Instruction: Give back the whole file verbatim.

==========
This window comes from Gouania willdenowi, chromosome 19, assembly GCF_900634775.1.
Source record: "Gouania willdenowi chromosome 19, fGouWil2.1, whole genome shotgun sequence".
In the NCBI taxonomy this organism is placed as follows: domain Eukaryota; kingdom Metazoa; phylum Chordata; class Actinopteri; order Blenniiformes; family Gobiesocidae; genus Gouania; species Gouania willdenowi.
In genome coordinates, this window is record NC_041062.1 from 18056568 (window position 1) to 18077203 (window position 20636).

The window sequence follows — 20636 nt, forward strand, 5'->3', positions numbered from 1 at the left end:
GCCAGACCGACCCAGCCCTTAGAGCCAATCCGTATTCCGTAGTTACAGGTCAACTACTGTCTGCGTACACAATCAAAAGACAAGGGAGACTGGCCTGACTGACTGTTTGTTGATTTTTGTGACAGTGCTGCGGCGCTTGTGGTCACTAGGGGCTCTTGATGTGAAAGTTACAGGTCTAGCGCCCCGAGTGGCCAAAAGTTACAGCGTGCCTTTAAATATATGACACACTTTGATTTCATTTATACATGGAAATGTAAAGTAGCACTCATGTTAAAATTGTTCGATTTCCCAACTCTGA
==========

This window comes from Gouania willdenowi, chromosome 19, assembly GCF_900634775.1.
Source record: "Gouania willdenowi chromosome 19, fGouWil2.1, whole genome shotgun sequence".
In the NCBI taxonomy this organism is placed as follows: domain Eukaryota; kingdom Metazoa; phylum Chordata; class Actinopteri; order Blenniiformes; family Gobiesocidae; genus Gouania; species Gouania willdenowi.
In genome coordinates, this window is record NC_041062.1 from 18056568 (window position 1) to 18077203 (window position 20636).

The window sequence follows — 20636 nt, forward strand, 5'->3', positions numbered from 1 at the left end:
GCCAGACCGACCCAGCCCTTAGAGCCAATCCGTATTCCGTAGTTACAGGTCAACTACTGTCTGCGTACACAATCAAAAGACAAGGGAGACTGGCCTGACTGACTGTTTGTTGATTTTTGTGACAGTGCTGCGGCGCTTGTGGTCACTAGGGGCTCTTGATGTGAAAGTTACAGGTCTAGCGCCCCGAGTGGCCAAAAGTTACAGCGTGCCTTTAAATATATGACACACTTTGATTTCATTTATACATGGAAATGTAAAGTAGCACTCATGTTAAAATTGTTCGATTTCCCAACTCTGA